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Almost every smartphone can act as a GPS, but there are definite advantages to having a dedicated dash- or window-mounted navigation device for your car. Not only do they deliver valuable, focused information, they also have features designed to make your journey safer. Best of all, they’re very affordable. But how do you know which of the dozens of models on the market is right for you?
The BestReviews team thrives on this kind of question. Through independent, in-depth research, we find answers that help you make the right decision when it's time to buy. You can trust us because we don't accept products directly from manufacturers. We remain unbiased by purchasing the same products available to you, straight off the shelf.
After extensive testing out on the road and in our own lab, our product specialists selected the five models above for their market-leading performance and competitive prices. If you're ready to buy a GPS for your car, these are the products that meet our standards.
You'll notice we only featured two manufacturers, and that's unusual for us. However, these two companies provide all the leading products. For a better understanding of features of navigation systems, read the shopping guide below.
A navigation system is a complex device, and there are many details to consider when making a purchase. To make our results as clear as possible, we organized our research results into these categories:
Display and controls
Maps and journey planning
Traffic, speed cameras, and other information
Communications and ease of use
The most popular sizes for a navigation system’s display are 5", 6", and 7". However, models as small as 3.5” are widely available. Is screen size really a significant factor?
Most people with average vision find a 5" screen quite comfortable, but that opinion changes if the unit is mounted in a larger vehicle, such as a van or RV. Dashboard layout and driving position in those vehicles cause the navigation system to be mounted farther from the driver’s eyes than in a smaller sedan. A 6" or 7" model would be a better choice. The latter are particularly popular with professional truckers.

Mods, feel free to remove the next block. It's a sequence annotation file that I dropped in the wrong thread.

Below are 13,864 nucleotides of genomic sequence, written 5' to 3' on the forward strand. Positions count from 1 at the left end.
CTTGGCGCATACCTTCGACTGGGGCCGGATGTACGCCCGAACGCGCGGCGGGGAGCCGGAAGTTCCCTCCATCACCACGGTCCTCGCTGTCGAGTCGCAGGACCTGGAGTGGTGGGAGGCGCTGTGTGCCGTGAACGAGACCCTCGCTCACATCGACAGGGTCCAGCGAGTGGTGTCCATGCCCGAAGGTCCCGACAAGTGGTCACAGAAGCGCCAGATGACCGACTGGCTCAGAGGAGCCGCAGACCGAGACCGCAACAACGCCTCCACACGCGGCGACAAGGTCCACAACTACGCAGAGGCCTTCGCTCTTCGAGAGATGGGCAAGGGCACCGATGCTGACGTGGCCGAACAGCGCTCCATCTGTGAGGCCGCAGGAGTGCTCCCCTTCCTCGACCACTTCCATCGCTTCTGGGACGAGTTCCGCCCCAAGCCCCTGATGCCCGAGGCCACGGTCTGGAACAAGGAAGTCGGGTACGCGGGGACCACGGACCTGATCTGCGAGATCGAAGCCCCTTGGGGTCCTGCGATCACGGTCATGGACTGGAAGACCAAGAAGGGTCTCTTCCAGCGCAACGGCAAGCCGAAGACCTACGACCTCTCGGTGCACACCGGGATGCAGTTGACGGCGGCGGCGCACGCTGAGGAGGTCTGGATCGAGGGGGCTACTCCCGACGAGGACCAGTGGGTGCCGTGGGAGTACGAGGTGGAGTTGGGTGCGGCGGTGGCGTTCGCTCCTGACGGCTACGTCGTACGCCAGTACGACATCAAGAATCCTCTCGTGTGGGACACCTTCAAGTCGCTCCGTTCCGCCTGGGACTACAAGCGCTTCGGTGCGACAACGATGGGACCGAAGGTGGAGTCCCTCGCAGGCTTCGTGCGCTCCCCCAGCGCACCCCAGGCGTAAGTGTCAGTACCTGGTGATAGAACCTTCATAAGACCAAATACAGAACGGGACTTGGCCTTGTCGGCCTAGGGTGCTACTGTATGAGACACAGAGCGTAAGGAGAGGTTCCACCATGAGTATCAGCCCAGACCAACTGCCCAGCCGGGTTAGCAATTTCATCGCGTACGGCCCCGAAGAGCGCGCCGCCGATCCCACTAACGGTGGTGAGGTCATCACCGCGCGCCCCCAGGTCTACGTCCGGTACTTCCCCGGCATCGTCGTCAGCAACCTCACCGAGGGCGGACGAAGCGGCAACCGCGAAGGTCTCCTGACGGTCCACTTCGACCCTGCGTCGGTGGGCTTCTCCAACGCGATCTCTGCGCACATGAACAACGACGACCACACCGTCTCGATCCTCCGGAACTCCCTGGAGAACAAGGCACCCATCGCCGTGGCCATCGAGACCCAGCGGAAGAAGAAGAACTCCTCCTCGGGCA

On the other hand, a big-screen GPS may not be the best choice in a compact or subcompact car. A 7” display in a smaller vehicle might seem to block too much of the view through the windshield! If possible, test drive a navigation system with your car to determine which size display is best for your situation.
Plot your destination on the GPS navigation system before you leave, so as to avoid any distractions on the road.
Screen clarity depends greatly on display size, but clarity is also affected by resolution. Older models deliver 480 x 272 pixels, while many newer ones offer 800 x 480 pixels. That pixel density can make a big difference.
Some owners complain that bright sunshine decreases visibility on a particular model, or that the screen is too reflective. Reviews can also indicate that a model isn’t bright enough. Changing the mounting angle of the screen often resolves these issues. Models that offer a night mode automatically adjust display contrast for better viewing in the dark. Before selecting a navigation system, check whether any display issues are indicated frequently across a significant number of customer reviews.
A car GPS navigation system can show you heavy traffic areas, shortcuts, and the like, but it cannot predict traffic lights. So always keep an eye out for changing lights.
Touch screen control has always been a feature of satellite navigation systems, and some models now offer a pinch-to-zoom function. However, on-screen controls require you to look away from the road and take a hand off the wheel.
Several of our top choices mirror smartphone and tablet technology by offering voice controls. Voice command can be safer than touch screen, but responsiveness and quality of the voice control system are very important.
For added safety on the road, it is advised to use voice navigation on your GPS system than having to take your eyes off to look at the map, and figure out your location and directions.
Our cheapest navigation system, the Garmin Nüvi 57LM, is a 5" model with a 480 x 272 pixel screen.
The more expensive Garmin Nüvi 2789LMT boasts a 7" pinch-to-zoom screen with 800 x 480 pixels.
While the latter delivers larger, clearer images, we found no negative comments from owners about the clarity of the smaller model.